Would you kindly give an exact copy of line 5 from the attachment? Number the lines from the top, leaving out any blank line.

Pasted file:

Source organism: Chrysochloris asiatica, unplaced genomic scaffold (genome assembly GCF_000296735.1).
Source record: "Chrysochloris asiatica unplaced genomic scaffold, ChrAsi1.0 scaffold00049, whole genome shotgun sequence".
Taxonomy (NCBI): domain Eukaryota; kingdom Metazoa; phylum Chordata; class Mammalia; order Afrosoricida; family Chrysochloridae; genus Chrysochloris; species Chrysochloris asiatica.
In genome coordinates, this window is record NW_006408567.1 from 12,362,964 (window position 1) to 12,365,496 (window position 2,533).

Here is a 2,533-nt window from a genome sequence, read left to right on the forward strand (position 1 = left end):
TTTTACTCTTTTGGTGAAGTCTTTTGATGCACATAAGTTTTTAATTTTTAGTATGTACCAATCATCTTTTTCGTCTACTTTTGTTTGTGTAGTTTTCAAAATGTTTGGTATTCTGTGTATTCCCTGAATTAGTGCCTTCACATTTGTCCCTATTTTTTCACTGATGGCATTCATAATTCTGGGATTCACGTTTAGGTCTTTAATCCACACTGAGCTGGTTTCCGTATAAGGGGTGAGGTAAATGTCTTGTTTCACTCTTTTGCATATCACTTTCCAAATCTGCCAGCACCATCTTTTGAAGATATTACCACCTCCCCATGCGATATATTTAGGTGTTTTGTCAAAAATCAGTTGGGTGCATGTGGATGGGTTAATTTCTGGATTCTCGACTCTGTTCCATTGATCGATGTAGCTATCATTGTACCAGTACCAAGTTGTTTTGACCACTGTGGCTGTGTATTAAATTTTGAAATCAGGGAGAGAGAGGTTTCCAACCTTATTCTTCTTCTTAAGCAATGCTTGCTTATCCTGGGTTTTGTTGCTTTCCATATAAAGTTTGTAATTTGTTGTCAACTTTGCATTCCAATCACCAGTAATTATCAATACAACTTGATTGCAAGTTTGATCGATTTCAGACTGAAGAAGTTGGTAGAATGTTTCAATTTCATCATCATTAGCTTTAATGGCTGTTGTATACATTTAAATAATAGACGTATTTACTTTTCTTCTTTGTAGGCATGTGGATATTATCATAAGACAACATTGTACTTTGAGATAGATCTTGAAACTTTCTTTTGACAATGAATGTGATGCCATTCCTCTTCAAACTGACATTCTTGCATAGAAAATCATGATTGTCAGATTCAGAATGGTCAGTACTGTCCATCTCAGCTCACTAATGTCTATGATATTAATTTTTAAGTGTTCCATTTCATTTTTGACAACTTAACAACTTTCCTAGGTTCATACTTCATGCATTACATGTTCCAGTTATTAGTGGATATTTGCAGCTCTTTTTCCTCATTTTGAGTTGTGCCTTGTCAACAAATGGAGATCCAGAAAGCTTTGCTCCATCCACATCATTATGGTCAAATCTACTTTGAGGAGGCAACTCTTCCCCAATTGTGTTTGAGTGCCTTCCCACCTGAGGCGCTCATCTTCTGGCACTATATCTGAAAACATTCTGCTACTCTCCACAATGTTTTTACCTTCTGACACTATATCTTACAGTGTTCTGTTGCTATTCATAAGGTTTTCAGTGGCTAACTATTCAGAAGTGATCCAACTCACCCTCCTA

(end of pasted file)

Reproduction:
Here is a 2,533-nt window from a genome sequence, read left to right on the forward strand (position 1 = left end):